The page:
On Solitude, and Saving a Life

A dear friend shared with me recently two beautiful works, which bear remembering, reveling, and repeating. The first is by Rainer Maria Rilke:

Therefore, dear Sir, love your solitude and try to sing out with the pain it causes you. For those who are near you are far away… and this shows that the space around you is beginning to grow vast.

Be happy about your growth, in which of course you can’t take anyone with you, and be gentle with those who stay behind; be confident and calm in front of them and don’t torment them with your doubts and don’t frighten them with your faith or joy, which they wouldn’t be able to comprehend.

Seek out some simple and true feeling of what you have in common with them, which doesn’t necessarily have to alter when you yourself change again and again; when you see them, love life in a form that is not your own and be indulgent toward those who are growing old, who are afraid of the aloneness that you trust.

And don’t expect any understanding; but believe in a love that is being stored up for you like an inheritance, and have faith that in this love there is a strength and a blessing so large that you can travel as far as you wish without having to step outside it.

The second is by Mary Oliver:

The Journey

One day you finally knew
what you had to do, and began,
though the voices around you
kept shouting
their bad advice–
though the whole house
began to tremble
and you felt the old tug
at your ankles.
“Mend my life!”
each voice cried.
But you didn’t stop.
You knew what you had to do,
though the wind pried
with its stiff fingers
at the very foundations,
though their melancholy
was terrible.
It was already late
enough, and a wild night,
and the road full of fallen
branches and stones.
But little by little,
as you left their voices behind,
the stars began to burn
through the sheets of clouds,
and there was a new voice
which you slowly
recognized as your own,
that kept you company
as you strode deeper and deeper
into the world,
determined to do
the only thing you could do–
determined to save
the only life you could save.

On first read, these pieces are about desolation, the limits of our control, the pain of growth, and the alienation of change. The language Rilke chooses to describe solitude is fascinating. “For those who are near you are far away… and this shows that the space around you is beginning to grow vast.” This sounds terrifying. It invokes the feeling you get when you look up at the stars and realize how vast the universe is, and how small you are, and life seems to zoom out at high speed until the distance renders you indistinguishable from the endless matter around you, a pinhole in an infinite tapestry. For someone who values connection and who fears invisibility, that’s some scary shit.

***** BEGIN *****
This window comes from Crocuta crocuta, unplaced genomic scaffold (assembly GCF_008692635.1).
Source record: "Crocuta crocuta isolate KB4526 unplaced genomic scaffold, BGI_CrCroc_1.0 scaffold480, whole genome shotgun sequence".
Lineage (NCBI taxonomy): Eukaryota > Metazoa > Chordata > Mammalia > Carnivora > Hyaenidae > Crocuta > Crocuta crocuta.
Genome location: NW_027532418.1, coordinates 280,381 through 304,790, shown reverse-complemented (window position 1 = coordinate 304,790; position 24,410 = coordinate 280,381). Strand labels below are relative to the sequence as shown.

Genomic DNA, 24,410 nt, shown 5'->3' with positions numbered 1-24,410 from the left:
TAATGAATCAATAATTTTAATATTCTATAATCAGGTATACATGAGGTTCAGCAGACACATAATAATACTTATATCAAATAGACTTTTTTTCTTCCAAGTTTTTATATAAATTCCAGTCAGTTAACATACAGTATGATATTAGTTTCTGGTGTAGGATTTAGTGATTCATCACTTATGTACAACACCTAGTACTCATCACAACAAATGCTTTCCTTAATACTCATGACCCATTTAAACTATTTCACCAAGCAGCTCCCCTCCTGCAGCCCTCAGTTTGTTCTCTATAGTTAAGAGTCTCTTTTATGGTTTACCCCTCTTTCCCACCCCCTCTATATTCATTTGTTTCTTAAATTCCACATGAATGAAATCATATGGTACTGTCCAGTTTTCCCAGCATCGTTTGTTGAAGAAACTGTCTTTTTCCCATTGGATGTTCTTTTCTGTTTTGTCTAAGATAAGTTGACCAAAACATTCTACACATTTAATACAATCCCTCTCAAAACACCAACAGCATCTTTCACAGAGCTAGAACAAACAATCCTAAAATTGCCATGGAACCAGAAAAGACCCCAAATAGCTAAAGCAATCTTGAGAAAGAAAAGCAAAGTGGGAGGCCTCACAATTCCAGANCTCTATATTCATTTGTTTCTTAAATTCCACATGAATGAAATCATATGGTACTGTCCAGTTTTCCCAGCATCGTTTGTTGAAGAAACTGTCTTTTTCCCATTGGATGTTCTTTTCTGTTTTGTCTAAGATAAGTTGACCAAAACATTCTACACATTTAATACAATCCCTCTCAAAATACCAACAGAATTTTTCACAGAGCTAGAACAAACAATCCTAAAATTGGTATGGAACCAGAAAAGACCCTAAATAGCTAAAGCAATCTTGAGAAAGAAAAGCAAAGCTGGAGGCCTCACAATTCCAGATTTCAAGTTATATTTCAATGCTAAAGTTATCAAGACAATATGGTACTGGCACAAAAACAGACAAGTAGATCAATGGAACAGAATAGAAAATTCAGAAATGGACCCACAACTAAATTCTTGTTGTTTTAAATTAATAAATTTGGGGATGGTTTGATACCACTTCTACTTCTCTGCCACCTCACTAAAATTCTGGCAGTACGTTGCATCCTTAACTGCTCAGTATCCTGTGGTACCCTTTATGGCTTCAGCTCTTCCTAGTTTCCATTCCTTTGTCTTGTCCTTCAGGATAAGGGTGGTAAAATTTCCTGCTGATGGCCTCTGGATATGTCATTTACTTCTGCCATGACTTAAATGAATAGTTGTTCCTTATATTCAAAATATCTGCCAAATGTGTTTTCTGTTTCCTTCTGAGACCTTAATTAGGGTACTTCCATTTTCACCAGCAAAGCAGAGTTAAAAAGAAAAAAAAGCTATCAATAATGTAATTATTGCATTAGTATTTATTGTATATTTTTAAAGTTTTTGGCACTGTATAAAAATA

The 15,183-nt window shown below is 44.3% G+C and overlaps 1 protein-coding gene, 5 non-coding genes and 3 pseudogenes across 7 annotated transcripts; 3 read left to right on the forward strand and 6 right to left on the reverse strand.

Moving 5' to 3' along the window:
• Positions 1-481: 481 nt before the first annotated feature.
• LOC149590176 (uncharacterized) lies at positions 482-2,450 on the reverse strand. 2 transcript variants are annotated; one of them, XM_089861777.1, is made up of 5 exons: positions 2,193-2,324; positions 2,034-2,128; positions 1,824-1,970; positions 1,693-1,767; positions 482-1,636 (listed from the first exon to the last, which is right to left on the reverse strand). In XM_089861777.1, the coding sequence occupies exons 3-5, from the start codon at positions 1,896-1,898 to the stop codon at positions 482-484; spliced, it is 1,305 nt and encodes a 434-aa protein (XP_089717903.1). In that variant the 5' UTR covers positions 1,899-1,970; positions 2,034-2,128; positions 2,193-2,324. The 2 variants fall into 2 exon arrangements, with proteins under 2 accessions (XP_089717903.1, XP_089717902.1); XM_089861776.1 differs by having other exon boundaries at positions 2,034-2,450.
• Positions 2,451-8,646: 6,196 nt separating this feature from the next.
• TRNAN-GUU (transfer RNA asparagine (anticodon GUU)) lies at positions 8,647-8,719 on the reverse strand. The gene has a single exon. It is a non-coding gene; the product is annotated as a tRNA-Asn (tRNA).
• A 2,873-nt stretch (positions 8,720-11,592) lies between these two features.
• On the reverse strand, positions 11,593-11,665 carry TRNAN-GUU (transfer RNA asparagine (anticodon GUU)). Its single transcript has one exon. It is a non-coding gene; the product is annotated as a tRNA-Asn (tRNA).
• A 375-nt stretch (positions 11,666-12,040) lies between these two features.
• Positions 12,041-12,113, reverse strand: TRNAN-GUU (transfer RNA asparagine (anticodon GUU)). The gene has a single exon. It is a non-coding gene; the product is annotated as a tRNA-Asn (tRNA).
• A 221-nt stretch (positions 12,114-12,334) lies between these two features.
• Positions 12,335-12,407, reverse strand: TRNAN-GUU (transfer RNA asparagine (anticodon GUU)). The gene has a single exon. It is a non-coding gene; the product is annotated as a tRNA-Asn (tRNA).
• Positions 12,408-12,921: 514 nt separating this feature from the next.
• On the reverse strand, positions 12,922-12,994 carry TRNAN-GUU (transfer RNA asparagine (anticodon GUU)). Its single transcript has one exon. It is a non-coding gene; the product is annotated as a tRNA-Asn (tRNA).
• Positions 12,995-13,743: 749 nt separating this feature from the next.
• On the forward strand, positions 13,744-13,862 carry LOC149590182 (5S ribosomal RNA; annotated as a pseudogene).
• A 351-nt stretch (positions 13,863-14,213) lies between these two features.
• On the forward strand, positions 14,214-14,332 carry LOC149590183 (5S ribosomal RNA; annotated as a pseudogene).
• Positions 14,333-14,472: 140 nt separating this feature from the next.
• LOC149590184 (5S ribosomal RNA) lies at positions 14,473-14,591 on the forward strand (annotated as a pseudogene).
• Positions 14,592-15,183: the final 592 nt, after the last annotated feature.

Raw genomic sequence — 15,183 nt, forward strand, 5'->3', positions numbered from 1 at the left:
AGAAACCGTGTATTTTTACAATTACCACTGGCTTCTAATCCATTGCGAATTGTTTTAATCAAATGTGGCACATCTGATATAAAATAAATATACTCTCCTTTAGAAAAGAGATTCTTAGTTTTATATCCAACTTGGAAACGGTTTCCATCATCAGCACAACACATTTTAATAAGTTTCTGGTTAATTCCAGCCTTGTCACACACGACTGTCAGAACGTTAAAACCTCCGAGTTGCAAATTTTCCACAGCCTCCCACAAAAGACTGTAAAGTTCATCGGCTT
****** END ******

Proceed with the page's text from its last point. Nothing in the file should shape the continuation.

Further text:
But, it’s also some true shit. It’s been a hard-learned lesson, but in the end, I am all I have. Others will come and go my entire life. No matter how close I am with someone, I will never fully understand him or her; even the most intimate relationships are limited by the space between our minds. In the end, no matter how entwined we try to make ourselves with other people, we are, and will always be, separate. And I will always be small. My life will only ever be but a single step in the endless march of time.

But, believe it or not, there is comfort here, in this vast space around us:

the stars began to burn
through the sheets of clouds,
and there was a new voice
which you slowly
recognized as your own,
that kept you company

You are enough. When you hear your own voice, you may be in solitude, but you are never alone. All the world, all the universe, everything you need — it all resides within you. The space between you and others? It may be vast, but it isn’t empty. If you walk through the brambles and let the pain fertilize your growth, you fill that space with you. It surrounds you, cradles you, and provides a buffer between your heart and the often cold, cruel world outside. That is the “love that is being stored up for you like an inheritance” — it is you.  And when you learn that you cannot mend your life, and you begin, instead, to mend yourself — when you begin to save the only life you have the power to save — you move forward on the journey to the love “so large that you can travel as far as you wish without having to step outside it.” And there is no safety net so strong as a love you carry with you.

The Trifid Nebula, an interstellar nursery

The Trifid Nebula, a cosmic nursery

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